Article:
IT’S here — in all its black and white legislative glory. The Protection of Pakistan bill — after attempts at amendments and the rare op-ed pointing out how it curtailed basic human rights — has got through parliament, with the National Assembly’s approval coming through on Wednesday.
But the issue of basic human rights continues to dominate in the document. The Protection of Pakistan bill is the newest of the national security laws to have emerged from parliament; a law that expressly states it protects against the “waging of war or insurrection”. The law provides for preventive detentions, will go into effect retrospectively, and allows law-enforcement agencies and armed forces to arrest suspects and search houses without warrants; and authorises them to use force.
Opposition parties managed to squeeze in some amendments to the original Protection of Pakistan Ordinance: some of the powers granted to law-enforcement agencies and the armed forces have gone; a judicial inquiry can be constituted for killing suspects. The Guantanamo-esque ‘enemy combatant’ term has been done away with, and has been replaced with ‘enemy alien’.
Veteran human rights activist I.A. Rehman said, “They’ve made some changes, like reducing detentions and providing for references to the high court. But now they’ve included insurgents — and who are insurgents? They’re our own people.” In reference to the shoot-on-sight powers to officers of a BS-15 rank, Mr Rehman said that the question isn’t of the officer’s grade, but “whether they can shoot people without a second opinion”.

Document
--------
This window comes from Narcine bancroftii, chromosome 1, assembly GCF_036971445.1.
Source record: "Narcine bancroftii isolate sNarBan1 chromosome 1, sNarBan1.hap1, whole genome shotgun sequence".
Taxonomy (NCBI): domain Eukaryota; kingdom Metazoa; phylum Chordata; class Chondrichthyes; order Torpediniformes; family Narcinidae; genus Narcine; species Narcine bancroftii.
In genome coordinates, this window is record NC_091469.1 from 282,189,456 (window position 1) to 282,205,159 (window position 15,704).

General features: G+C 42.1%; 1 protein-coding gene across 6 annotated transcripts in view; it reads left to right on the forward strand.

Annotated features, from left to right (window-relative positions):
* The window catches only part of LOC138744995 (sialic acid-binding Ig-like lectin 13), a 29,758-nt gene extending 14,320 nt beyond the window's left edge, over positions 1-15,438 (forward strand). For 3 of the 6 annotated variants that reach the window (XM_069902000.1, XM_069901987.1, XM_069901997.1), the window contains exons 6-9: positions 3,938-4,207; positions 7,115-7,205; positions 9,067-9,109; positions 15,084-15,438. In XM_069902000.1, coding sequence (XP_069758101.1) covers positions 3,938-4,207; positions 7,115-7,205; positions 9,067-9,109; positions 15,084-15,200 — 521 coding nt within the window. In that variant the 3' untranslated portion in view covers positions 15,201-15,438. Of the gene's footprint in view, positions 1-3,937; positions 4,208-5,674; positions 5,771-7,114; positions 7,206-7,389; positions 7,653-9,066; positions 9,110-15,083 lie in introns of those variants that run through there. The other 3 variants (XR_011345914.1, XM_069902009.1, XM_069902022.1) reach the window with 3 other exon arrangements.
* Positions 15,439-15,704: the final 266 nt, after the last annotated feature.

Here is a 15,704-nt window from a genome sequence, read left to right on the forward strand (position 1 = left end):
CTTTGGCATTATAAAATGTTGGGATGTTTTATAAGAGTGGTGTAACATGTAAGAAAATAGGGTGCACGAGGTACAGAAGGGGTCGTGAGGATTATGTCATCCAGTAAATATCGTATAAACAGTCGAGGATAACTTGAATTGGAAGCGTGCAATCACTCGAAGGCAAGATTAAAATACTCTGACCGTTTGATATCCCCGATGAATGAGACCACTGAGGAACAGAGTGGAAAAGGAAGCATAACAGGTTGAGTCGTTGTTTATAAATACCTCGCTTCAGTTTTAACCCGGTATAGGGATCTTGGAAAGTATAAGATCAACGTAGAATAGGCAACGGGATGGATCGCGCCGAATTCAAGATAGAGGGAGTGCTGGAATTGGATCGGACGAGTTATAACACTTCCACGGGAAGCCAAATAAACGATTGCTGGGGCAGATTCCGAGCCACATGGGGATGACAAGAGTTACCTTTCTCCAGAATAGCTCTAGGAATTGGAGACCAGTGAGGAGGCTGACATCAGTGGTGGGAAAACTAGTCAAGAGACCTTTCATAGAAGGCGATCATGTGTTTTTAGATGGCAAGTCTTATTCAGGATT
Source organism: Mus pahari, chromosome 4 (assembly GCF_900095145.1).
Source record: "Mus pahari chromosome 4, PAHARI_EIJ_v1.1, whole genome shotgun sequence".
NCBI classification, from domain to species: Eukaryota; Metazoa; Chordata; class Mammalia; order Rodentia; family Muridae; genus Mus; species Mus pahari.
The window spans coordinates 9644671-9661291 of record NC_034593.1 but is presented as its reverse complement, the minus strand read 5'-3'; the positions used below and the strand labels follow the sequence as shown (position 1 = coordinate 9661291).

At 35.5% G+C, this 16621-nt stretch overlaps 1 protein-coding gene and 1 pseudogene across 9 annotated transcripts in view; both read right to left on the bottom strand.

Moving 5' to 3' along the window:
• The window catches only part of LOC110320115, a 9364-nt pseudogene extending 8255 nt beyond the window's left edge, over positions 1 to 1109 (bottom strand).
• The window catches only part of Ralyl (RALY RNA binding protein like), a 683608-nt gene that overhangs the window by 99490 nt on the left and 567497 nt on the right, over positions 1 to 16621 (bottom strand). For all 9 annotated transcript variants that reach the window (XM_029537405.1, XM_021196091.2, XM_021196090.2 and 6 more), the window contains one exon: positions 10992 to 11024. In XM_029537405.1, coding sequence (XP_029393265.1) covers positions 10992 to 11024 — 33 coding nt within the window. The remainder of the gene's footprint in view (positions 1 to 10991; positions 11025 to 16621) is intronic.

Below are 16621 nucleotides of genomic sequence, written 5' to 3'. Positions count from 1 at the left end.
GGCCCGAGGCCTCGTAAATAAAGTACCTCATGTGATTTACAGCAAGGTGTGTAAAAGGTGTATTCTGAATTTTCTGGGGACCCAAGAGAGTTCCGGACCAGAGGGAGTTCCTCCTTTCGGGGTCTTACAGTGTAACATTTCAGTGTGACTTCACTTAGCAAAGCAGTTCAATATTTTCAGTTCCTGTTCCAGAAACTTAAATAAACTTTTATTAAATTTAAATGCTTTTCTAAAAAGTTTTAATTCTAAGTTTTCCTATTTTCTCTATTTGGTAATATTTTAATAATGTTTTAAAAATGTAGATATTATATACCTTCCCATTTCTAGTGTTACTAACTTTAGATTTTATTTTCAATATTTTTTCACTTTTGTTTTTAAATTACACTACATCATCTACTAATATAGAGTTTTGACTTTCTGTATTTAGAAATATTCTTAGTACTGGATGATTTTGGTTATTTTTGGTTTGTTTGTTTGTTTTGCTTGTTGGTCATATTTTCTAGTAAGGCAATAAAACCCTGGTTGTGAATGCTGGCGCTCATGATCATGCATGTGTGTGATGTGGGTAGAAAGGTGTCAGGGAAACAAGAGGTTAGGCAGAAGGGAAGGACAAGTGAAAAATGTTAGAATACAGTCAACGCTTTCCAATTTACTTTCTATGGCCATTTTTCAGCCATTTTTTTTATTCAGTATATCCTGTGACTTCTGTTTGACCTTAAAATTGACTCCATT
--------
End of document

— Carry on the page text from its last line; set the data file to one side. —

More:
But the Protection of Pakistan bill goes far beyond existing national security laws, and the impact will only be seen once it starts appearing in court documents.
The silver lining — and surprisingly, there is one — is that the violations of human rights will inevitably be addressed when these cases and/or the law is challenged in the higher courts, in the light of previous judgments.
One of the more glaring elements of the Protection of Pakistan bill is that it places the burden of proof on the suspect, reversing the age-old principle of ‘innocent until proven guilty’. Currently, it is the state’s responsibility to prove a crime; under the Act, an accused is guilty until he or she can prove otherwise.
Zulfiqar Abbas Naqvi, a criminal lawyer, pointed out that this ‘burden of proof’ existed in the Control of Narcotic Substances Act as well. “The Supreme Court and the high courts have ruled that the prosecution still has to establish its case,” Mr Naqvi said.
The Protection of Pakistan bill also states that several of the high court’s powers — including of habeas corpus, suspending a sentence and granting bail — that exist in the Code of Criminal Procedure don’t apply to the offences listed in the law. Yet, it allows those found guilty to challenge their sentences in a high court. Legal experts said this anomaly has previously emerged in cases under the Anti-Terrorism Act and the National Accountability Bureau law, with the Supreme Court ruling that the high court’s authority cannot be undercut. “The Supreme Court said you cannot create a parallel judicial system,” Abdul Maroof Maher, a state prosecutor at one of Karachi’s anti-terrorism courts said.